Categories of Special Interest
Archaeological, Architectural, Artistic, Historical
In Use As
1830 - 1850
Detached five-bay two-storey house over raised basement, built c.1840, having flat-roofed tetrasytle in antis porch to front elevation, and half-hexagonal bay to ground floor and basement of middle bay of south elevation, latter with cut limestone cornice and cast-iron parapet. Hipped slate roof having rendered chimneystacks and cast-iron rainwater goods, cut-stone parapets with frieze and cornice. Smooth ruled-and-lined render to ground and first floors with render quoins, and chanelled render with vermiculated quoins to basement, with cut-stone plinth course and tooled stone string course between ground floor and basement. Rubble stone walls to rear having remnants of early render, and rubble stone and brick to bow. Square-headed window openings having moulded rendered surrounds to ground anf first floors, with cornices to ground, all with stone sills and one-over-one pane timber sliding sash windows. Round-headed niches to inner faces of bow. Six-over-six pane timber sliding sash windows to basement. Round-headed stair window opening to rear elevation having stone sill and fixed timber window. Round-headed openings to short sides of entrance porch having stone sills and fixed timber windows. Carved limestone Ionic columns to front of porch, flanked by square-plan Doric columns and with Doric pilasters behind and to side walls of porch, and having classical entablature, and balustrading. Square-headed door opening with carved limestone surround having timber panelled door. Stone steps leading to front entrance with retaining cut limestone walls. Property set within its own grounds and yard to rear enclosed by rubble stone garden wall. Set within its own grounds containing mediaeval ruin.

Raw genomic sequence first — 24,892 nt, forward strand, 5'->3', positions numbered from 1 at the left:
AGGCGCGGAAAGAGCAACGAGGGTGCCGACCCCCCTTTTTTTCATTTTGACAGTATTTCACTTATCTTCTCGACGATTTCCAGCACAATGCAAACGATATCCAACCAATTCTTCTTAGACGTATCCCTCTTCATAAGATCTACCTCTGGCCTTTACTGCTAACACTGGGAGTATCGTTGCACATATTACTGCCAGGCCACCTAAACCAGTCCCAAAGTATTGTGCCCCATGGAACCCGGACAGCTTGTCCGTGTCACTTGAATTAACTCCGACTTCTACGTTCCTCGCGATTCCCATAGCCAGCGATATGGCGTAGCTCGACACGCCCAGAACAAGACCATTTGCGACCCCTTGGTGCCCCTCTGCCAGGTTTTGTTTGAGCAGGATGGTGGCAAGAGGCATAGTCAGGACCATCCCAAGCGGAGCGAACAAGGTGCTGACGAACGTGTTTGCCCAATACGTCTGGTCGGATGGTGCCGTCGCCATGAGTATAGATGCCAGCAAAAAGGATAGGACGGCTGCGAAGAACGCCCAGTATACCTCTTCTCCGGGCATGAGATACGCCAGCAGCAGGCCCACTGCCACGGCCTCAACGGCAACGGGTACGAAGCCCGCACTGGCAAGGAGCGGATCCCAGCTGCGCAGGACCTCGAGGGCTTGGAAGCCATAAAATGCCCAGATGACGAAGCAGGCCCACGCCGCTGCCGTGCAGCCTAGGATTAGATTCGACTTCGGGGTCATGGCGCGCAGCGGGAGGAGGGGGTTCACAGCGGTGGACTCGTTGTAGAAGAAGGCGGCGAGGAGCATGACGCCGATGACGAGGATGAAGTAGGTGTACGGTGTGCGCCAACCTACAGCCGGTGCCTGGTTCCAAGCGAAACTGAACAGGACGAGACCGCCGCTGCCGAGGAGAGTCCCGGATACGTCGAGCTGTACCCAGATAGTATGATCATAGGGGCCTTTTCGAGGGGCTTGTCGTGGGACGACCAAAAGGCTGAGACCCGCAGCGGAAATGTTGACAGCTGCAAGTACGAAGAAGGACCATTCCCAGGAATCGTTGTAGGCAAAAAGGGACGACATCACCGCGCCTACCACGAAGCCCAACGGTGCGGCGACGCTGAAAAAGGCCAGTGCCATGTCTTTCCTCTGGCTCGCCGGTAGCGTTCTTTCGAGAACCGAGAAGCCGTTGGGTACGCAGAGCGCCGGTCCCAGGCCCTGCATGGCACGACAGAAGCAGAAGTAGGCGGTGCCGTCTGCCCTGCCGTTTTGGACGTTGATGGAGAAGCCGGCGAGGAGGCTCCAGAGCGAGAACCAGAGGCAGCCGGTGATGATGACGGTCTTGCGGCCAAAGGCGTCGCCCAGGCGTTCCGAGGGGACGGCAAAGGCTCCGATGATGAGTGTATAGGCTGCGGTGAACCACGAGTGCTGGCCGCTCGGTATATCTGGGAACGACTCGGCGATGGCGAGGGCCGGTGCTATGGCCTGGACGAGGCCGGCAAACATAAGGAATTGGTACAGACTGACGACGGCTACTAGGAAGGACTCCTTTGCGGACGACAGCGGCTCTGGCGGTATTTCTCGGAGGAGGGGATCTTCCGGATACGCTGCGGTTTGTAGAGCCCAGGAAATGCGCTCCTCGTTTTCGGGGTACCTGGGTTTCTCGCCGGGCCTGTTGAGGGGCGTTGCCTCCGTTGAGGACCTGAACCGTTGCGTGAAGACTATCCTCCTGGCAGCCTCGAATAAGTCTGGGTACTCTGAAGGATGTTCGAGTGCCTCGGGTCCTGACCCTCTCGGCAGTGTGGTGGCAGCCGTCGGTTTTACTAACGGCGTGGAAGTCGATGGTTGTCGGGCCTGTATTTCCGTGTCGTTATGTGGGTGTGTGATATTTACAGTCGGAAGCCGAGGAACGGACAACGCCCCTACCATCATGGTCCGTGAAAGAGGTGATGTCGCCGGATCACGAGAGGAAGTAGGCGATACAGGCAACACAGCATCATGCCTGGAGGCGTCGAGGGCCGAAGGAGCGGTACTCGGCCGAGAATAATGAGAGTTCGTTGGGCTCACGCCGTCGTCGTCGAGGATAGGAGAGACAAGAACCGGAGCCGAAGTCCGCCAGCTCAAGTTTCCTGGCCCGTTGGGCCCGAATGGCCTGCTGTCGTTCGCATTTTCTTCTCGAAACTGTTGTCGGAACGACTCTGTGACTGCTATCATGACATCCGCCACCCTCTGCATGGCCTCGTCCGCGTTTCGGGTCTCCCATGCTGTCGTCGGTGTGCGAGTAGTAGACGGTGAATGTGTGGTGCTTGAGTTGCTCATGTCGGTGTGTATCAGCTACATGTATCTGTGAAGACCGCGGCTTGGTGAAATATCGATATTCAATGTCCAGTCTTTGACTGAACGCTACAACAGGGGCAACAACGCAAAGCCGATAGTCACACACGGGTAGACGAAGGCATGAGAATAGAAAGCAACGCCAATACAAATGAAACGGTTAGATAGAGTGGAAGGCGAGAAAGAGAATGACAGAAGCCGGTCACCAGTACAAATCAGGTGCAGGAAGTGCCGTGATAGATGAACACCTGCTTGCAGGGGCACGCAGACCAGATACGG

This attractive country house is of architectural and historical importance. The Ionic and Doric portico and classical frieze to the parapets are evidence both of highly skilled craftsmanship in stone carving, and the influence of classical architecture on the domestic architecture of rural Ireland. The house was built to replace a castle on the site, and was home to the Lambert family for many generations, including Isabella Lambert, the mother of Edward Carson, the latter known as the architect of the Northern Ireland state.